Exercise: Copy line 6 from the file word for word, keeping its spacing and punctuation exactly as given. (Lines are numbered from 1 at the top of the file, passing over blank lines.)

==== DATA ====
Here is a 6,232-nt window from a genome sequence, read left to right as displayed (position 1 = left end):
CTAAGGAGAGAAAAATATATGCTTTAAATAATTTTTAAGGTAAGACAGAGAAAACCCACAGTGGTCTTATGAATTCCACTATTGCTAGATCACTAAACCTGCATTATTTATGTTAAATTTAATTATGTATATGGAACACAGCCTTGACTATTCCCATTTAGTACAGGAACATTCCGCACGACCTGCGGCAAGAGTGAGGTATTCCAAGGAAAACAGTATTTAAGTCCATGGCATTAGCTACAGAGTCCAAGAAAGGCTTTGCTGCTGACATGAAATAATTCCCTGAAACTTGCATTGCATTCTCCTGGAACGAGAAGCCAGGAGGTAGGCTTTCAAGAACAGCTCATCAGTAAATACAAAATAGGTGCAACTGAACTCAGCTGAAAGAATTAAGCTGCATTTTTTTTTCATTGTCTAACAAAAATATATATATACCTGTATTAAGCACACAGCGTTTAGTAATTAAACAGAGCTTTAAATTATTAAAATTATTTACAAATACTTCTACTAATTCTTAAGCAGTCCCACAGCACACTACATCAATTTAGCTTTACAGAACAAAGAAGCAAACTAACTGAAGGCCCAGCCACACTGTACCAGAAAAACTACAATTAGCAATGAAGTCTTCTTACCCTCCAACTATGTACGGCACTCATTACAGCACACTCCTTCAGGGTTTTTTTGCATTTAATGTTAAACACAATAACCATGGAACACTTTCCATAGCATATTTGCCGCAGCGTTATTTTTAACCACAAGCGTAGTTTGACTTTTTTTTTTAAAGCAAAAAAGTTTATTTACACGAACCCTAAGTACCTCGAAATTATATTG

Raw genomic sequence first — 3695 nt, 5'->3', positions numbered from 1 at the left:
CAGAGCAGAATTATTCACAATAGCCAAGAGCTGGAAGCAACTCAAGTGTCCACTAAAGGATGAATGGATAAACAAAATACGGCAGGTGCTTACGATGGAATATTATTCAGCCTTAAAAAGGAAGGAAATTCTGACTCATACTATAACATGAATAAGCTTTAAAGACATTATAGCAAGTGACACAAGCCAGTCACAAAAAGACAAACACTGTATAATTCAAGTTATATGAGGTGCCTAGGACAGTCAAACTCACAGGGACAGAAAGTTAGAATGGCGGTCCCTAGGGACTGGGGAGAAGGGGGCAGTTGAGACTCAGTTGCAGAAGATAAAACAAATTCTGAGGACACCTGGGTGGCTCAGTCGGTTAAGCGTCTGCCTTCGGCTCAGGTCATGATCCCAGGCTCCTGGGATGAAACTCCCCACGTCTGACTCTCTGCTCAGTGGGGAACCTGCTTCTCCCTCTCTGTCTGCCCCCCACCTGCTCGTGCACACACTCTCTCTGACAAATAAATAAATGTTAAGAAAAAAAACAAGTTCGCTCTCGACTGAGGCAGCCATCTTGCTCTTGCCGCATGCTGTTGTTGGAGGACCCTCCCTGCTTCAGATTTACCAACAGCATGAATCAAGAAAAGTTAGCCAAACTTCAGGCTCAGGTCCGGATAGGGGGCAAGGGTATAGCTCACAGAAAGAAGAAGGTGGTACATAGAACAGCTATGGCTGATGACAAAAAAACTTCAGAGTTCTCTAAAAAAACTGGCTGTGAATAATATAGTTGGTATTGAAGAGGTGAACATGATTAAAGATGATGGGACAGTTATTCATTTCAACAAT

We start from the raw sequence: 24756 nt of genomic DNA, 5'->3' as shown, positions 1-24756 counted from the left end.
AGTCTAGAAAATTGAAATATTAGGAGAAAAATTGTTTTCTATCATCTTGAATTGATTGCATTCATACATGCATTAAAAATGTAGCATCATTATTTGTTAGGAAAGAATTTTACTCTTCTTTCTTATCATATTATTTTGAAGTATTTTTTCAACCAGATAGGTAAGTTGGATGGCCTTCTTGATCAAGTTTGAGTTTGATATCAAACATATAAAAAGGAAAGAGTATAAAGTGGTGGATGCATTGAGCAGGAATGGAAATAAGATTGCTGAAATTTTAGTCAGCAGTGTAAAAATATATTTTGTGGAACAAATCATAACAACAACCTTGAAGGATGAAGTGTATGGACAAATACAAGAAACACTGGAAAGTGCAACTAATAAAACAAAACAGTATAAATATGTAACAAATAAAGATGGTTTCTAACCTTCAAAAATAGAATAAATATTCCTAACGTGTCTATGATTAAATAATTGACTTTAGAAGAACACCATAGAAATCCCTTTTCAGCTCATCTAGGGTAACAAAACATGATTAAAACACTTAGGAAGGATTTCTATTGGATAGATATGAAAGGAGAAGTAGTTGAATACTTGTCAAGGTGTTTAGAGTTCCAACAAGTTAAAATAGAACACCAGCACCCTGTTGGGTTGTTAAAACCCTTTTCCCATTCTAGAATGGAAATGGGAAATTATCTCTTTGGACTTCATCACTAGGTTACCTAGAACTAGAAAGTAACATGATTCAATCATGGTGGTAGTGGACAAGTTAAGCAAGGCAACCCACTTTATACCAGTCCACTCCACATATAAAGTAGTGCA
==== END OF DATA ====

AGTCTAGAAAATTGAAATATTAGGAGAAAAATTGTTTTCTATCATCTTGAATTGATTGCATTCATACATGCATTAAAAATGTAGCATCATTATTTGTTAGGAAAGAATTTTACTCTTCTTTCTTATCATATTATTTTGAAGTATTTTTTCAACCAGATAGGTAAGTTGGATGGCCTTCTTGATCAAGTTTGAGTTTGATATCAAACATATAAAAAGGAAAGAGTATAAAGTGGTGGATGCATTGAGCAGGAATGGAAATAAGATTGCTGAAATTTTAGTCAGCAGTGTAAAAATATATTTTGTGGAACAAATCATAACAACAACCTTGAAGGATGAAGTGTATGGACAAATACAAGAAACACTGGAAAGTGCAACTAATAAAACAAAACAGTATAAATATGTAACAAATAAAGATGGTTTCTAACCTTCAAAAATAGAATAAATATTCCTAACGTGTCTATGATTAAATAATTGACTTTAGAAGAACACCATAGAAATCCCTTTTCAGCTCATCTAGGGTAACAAAACATGATTAAAACACTTAGGAAGGATTTCTATTGGATAGATATGAAAGGAGAAGTAGTTGAATACTTGTCAAGGTGTTTAGAGTTCCAACAAGTTAAAATAGAACACCAGCACCCTGTTGGGTTGTTAAAACCCTTTTCCCATTCTAGAATGGAAATGGGAAATTATCTCTTTGGACTTCATCACTAGGTTACCTAGAACTAGAAAGTAACATGATTCAATCATGGTGGTAGTGGACAAGTTAAGCAAGGCAACCCACTTTATACCAGTCCACTCCACATATAAAGTAGTGCA